It's the kind of thing that happens in the movies. Indiana Jones meets Avatar, strapped to a high wire and suspended above an ancient rainforest… although minus the evil Hollywood sub-plot. Shelley Thomas overcomes a mild aversion to heights for the ride of her life.
“The idea did come straight from the movies,” says Dave Lowe. Not Indiana Jones or Avatar, but the 1992 film Medicine Man starring Sean Connery as a researcher who uses a flying fox to harvest a cancer-curing flower in the Amazon rainforest.
“We watched that a dozen times, and I got really excited about the possibility of setting up a flying fox, which some people call a zip line, that puts you in control of your speed.
“In the movie, they've got a thing where they also lift you up and down. I had to simplify that because it was going to be too complicated, but otherwise it's just like the movie.”
As Dave talks my knuckles turn whiter and my mouth feels like I've swallowed the Sahara. I gulp hard and force a smile as he whizzes off down the cable, through palm tops and “camps” of resident fruit bats aka Flying-foxes.
It's not the Amazon, but Finch Hatton Gorge, home to pristine rainforest, eclectic wildlife and waterfalls – all within an hour's drive of Mackay.
Dave and his wife Donna – one-time Brits who separately travelled to and, as fate indeed had it, met in Australia close to 30 years ago – launched their Forest Flying ecotourism venture in 2002. It was the first flying fox experience of its kind, putting “flyers” in control of speed, thanks to Dave's uniquely designed hand braking system.
No small feat for a man who previously earned a living as a cabinet maker in Hull, Northern England.
Armed with a “can do” attitude and nerves of steel, Dave simply bought a book on tree climbing and a bow and arrow with heavily-weighted fishing line, which he fired over the canopy and between tree tops in order to pull rope, then cable, into position, 25 metres up.
“I'd be standing on branches to fire the fishing line,” he says.
“Once the cable was up, there were a couple of places it was on the wrong side of a tree, so I fed a second cable out and as I was pulling it along I came to one big dead branch that the cable was hooked up on. It broke and I dropped about five metres, like a bungee.”
I try not to think about this as Donna hooks me up on the first leg of the 350-metre cable, assuring me she felt just as nervous on her first go. Initially my plan is simple: to make it in one piece to the mid-way sky platform, where Dave awaits.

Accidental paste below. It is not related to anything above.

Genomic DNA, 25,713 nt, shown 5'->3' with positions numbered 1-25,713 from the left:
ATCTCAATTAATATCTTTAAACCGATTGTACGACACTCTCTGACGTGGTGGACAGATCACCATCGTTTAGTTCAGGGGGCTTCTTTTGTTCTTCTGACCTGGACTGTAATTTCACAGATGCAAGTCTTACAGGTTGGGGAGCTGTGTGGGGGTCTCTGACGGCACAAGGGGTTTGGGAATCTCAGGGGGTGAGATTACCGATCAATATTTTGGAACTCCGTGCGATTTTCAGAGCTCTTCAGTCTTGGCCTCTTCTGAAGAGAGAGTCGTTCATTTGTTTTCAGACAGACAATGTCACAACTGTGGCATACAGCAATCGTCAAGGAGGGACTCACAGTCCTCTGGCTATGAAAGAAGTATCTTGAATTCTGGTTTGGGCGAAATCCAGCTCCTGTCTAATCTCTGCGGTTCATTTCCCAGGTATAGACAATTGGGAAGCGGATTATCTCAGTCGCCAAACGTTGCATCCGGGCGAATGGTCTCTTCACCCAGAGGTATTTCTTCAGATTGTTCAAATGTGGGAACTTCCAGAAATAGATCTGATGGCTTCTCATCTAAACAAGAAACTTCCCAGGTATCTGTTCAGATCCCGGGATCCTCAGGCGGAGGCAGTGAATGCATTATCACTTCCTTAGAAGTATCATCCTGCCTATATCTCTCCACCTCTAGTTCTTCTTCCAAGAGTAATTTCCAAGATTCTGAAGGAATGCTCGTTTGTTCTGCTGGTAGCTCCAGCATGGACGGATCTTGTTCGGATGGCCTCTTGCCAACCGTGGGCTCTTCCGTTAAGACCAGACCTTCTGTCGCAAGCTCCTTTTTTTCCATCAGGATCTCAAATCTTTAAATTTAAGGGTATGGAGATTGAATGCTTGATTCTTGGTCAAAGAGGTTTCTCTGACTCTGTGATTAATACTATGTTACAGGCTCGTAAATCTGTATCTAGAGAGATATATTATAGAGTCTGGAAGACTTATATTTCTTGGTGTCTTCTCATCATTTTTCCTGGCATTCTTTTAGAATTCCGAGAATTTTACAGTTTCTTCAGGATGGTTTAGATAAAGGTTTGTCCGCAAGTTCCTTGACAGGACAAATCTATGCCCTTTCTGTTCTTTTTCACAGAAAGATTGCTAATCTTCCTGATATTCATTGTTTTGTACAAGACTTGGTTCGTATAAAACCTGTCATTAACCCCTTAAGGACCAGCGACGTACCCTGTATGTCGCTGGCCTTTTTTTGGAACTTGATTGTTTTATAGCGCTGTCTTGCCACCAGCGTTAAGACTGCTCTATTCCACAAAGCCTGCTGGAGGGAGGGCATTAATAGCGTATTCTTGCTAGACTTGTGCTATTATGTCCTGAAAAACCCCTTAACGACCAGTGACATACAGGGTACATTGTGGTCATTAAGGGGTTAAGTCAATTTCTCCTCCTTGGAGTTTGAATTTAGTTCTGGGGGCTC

No sooner have I clenched my teeth and silently shouted “Geronimo”, I forget my fear of heights as I stare into a thousand blinking eyes. I pull my hand brake and come to a stop, hanging out with resident Flying-foxes; vegetarians, like myself, that feed on fruit and blossoms rather than insects.
It's hard to explain the sense of calm and freedom. I kick my feet like a child, listening to the creek below. There's the smell of rain on the horizon and the flutter of brilliant blue Ulysses butterflies. I feel relaxed enough to hold on to the harness with one hand, while I take photos with the other.
Dave later tells me there are bird-eating spiders in this rainforest. “They are actually a type of tarantula,” he says, as images of Indiana Jones and the Temple of Doom spring to mind.
“They mostly burrow under rocks and keep to themselves. But one year, one got in downstairs and I put an ice-cream container over it and a piece of paper underneath, you know to take it outside. I didn't want to kill it. And it was nudging it across the floor… a two-litre ice-cream container!”
“I remember one of our first customers was a girl from Finland who had never seen rainforest in her life. It's amazing to watch the transformation in people. The rainforest really has a magical effect.
“I know I've seen some incredible things, like a Wedge-tailed Eagle swoop down and snatch a bat mid-air and fly off. I also saw a Spectacled Flying-fox give birth a few years ago. She caught the baby by the chord and yanked it back up under her wing – born bungee jumping!”
For Dave, living in the rainforest is a realisation of a long-time dream. He came to Australia to “escape the rat race” and lead a green, self-sufficient life.
As part of that, he teaches people about rainforest plants and “bush tucker”. On a guided walk to the forest flying platforms, I taste the tiny translucent white fruit of a Native Mulberry and learn about everything from Native Pepper to Sandpaper Figs, the fact that Sword Grass seeds can be ground into flour and the “robust fiddle head” of a Tree Fern tastes a lot like asparagus when boiled.
It all adds to the real-life “Medicine Man” experience.
Harness up for the ride of your life: www.forestflying.com
Flying foxes or zip lines (as they are commonly termed in the United States) have drawn thrill-seekers from as early as the 1700s. A British stuntman earned the nickname “Icarus of the rope” when, in 1730, he zipped down a rope attached to the top of London's St Paul's Cathedral, blowing a trumpet.
Word Count: 921
Author: Shelley Thomas
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